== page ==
Bill Cosby’s effort to persuade the judge who sentenced him to prison to reconsider his sex-crimes conviction and sentence was taken apart by prosecutors who described his lawyers’ motions as “meritless” and not worthy of even holding a hearing.
The response filed Friday in Montgomery County outside Philadelphia by District Attorney Kevin Steele described Cosby’s conviction in April on three counts of aggravated indecent sexual assault as a “timeworn case” and mocked Cosby for already having his “many days, months, and even years” in court.
“The claims he raises in his post-sentence motion do not warrant evidentiary development, several have already been rejected, and they are all meritless,” the prosecution response read. “It is time to move on, it is time for the appellate courts to bring this case one step closer to finality.”
Cosby’s third team of defense lawyers, led by Joseph Green, has already left the case and Cosby is in the process of bringing on a fourth team of Harrisburg-based lawyers.
But before they left the building, Green and appellate lawyer Peter Goldburger filed a motion 10 days ago asking Judge Steven O’Neill – the same judge they have already criticized as biased and unethical – to reconsider his three-to-10-year sentence for Cosby at a hearing and grant a new trial. They also renewed their campaign to get O’Neill to recuse himself.
Or, alternatively, they want O’Neill to modify the sentence to allow Cosby to be bailed out of prison pending a full appeal of his conviction for drugging and molesting accuser Andrea Constand at his suburban home in January 2004.
That should not happen, argued Steele and Deputy District Attorney Robert Falin in the prosecution’s official response, which was due Friday.
They argued that Cosby was not entitled to a new trial despite his questioning whether the crime occurred within the statute of limitations (it does, they argue). They also dismantle Cosby’s demand for a new trial based on “new evidence” discovered after the trial that an audio recording used against him was incomplete and thus inauthentic.
Cosby’s lawyers are wrong in asserting this compels a new trial, the prosecutors argue, because the standard for relief based on after-discovered evidence is “onerous,” requiring proof the evidence in question meet certain criteria, including being of “such a nature and character that it would have compelled a different verdict.”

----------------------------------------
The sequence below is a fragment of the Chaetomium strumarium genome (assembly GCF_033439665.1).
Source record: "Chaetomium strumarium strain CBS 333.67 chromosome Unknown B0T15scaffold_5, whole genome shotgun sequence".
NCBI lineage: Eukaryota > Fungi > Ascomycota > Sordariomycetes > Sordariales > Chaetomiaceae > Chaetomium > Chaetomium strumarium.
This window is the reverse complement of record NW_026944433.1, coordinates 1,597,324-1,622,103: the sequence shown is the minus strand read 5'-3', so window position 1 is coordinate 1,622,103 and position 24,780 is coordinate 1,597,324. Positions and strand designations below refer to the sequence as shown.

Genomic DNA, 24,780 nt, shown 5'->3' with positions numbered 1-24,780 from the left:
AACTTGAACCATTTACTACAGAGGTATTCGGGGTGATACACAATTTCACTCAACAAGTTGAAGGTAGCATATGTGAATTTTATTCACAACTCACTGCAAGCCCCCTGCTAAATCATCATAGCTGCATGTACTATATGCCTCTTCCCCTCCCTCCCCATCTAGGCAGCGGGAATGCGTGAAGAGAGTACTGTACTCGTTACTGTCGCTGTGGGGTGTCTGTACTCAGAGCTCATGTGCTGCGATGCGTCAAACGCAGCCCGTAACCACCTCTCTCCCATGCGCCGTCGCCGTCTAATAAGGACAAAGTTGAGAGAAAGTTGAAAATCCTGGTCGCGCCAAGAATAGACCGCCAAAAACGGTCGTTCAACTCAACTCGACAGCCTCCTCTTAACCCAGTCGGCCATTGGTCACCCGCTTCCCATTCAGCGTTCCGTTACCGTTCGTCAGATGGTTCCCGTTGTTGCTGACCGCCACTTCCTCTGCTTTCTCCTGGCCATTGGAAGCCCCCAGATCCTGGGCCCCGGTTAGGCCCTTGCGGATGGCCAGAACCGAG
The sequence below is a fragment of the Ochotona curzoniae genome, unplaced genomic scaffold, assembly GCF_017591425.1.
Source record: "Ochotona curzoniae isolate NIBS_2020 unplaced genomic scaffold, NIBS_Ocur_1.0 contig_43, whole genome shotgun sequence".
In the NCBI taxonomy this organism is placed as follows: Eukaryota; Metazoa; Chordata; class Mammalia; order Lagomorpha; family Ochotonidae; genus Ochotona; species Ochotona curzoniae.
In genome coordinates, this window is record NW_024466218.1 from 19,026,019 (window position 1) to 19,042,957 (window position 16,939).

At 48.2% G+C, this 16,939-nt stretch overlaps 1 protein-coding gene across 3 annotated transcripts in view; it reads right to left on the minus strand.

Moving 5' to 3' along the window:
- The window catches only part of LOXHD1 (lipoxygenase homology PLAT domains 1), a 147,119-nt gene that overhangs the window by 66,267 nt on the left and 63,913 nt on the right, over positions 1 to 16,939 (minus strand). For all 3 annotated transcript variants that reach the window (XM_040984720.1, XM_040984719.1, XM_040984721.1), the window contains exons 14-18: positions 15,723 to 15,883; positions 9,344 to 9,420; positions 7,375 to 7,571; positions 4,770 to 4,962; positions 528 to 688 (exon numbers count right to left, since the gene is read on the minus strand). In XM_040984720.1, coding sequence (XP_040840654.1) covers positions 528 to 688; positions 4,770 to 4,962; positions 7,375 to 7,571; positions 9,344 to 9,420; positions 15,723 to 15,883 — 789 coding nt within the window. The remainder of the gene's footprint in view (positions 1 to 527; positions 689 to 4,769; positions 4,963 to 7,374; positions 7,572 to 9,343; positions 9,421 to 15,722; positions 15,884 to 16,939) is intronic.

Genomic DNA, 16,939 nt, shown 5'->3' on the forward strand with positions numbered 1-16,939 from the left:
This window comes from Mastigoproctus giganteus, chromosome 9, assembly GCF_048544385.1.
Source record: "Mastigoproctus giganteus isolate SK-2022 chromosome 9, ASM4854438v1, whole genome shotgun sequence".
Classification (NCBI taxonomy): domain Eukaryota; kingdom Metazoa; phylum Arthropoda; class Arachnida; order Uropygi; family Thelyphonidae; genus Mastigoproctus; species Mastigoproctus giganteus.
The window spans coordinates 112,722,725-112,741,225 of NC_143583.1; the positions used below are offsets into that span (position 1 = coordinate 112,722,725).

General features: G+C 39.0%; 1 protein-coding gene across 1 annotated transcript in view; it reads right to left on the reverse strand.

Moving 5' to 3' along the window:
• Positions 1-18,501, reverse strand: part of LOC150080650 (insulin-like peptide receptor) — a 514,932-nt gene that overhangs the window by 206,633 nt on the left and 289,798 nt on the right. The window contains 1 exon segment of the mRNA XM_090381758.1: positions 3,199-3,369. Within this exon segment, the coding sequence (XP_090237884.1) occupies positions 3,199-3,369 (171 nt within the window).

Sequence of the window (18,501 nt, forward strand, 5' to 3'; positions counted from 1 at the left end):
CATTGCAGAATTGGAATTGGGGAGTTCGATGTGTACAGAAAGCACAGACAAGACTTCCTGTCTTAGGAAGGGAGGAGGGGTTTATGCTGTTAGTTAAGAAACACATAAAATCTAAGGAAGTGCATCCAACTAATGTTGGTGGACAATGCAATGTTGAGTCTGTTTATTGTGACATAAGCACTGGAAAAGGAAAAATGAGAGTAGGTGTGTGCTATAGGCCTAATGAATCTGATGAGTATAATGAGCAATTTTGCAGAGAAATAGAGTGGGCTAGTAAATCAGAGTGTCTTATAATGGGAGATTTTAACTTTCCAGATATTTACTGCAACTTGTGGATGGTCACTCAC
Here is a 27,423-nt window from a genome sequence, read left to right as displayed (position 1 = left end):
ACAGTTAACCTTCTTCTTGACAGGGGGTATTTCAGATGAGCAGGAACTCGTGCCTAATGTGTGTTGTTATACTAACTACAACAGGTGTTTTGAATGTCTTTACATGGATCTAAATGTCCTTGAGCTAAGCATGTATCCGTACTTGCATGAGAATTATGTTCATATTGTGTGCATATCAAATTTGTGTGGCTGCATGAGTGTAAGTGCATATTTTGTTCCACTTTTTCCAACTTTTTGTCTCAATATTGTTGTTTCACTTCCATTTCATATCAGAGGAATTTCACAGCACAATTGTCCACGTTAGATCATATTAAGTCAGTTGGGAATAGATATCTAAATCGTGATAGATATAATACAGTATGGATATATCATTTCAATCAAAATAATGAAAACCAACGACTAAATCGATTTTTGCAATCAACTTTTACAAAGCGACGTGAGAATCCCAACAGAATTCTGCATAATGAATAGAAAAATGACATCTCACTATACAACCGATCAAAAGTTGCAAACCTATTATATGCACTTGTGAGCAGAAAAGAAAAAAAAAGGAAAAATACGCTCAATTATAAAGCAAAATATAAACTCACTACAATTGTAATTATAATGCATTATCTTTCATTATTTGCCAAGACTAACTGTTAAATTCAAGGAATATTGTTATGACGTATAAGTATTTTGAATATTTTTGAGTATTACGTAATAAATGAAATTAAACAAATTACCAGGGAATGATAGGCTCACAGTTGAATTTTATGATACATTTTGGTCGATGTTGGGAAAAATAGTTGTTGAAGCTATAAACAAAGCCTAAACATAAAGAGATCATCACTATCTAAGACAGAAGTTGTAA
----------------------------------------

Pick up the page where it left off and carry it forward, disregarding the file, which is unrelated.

“Even a cursory review of (Cosby’s) claim reveals that he cannot meet this standard,” the prosecution response asserts.
Nor is Cosby entitled to a reconsidered sentence based on his age, 81, and his health (he’s legally blind), and his assertion that Judge O’Neill did not follow sentencing guidelines for the crimes.
“(Cosby) has raised a proverbial everything-but-the-kitchen sink of arguments in hopes that this court will give him a better sentence,” the prosecutors write. But the judge’s rulings were “thoughtful,” “reasonable” and within Pennsylvania law. “His claims are all meritless and a hearing is therefore unnecessary.”
A key argument by Cosby’s lawyers is his complaint that O’Neill allowed five other accusers to testify against Cosby at his second trial (he allowed only one at the first trial, which ended in a hung jury) about their allegations that Cosby drugged and sexually assaulted them, too, even though these crimes were not charged.
But prosecutors assert that Pennsylvania law allows judges to consider testimony about uncharged crimes in sentencing. “As such, this court did not abuse its discretion by its careful and limited consideration of the testimony of the prior bad-acts victims.”
Prosecutors seemed to be most irritated by Cosby’s renewal of his effort to get O’Neill to recuse himself from the case; Cosby has raised similar motions multiple times since the judge was assigned the case in January 2016.
“He does not add anything new that would warrant reconsideration,” the prosecutors write. “As this court aptly explained in its (Sept. 19 rejection of recusal) the claim is devoid of merit.”
The next move is up to O’Neill to hold a hearing on Cosby’s motion or reject it outright as Steele wants him to do.
But this is only a preliminary step, trial experts say: If O’Neill denies Cosby’s motion, his defense team could go over O’Neill’s head to challenge the sentence to a three-judge panel of the state Superior Court.
Meanwhile, Cosby remains in a cell apart from general population in SCI Phoenix prison in Schwenksville, Pennsylvania.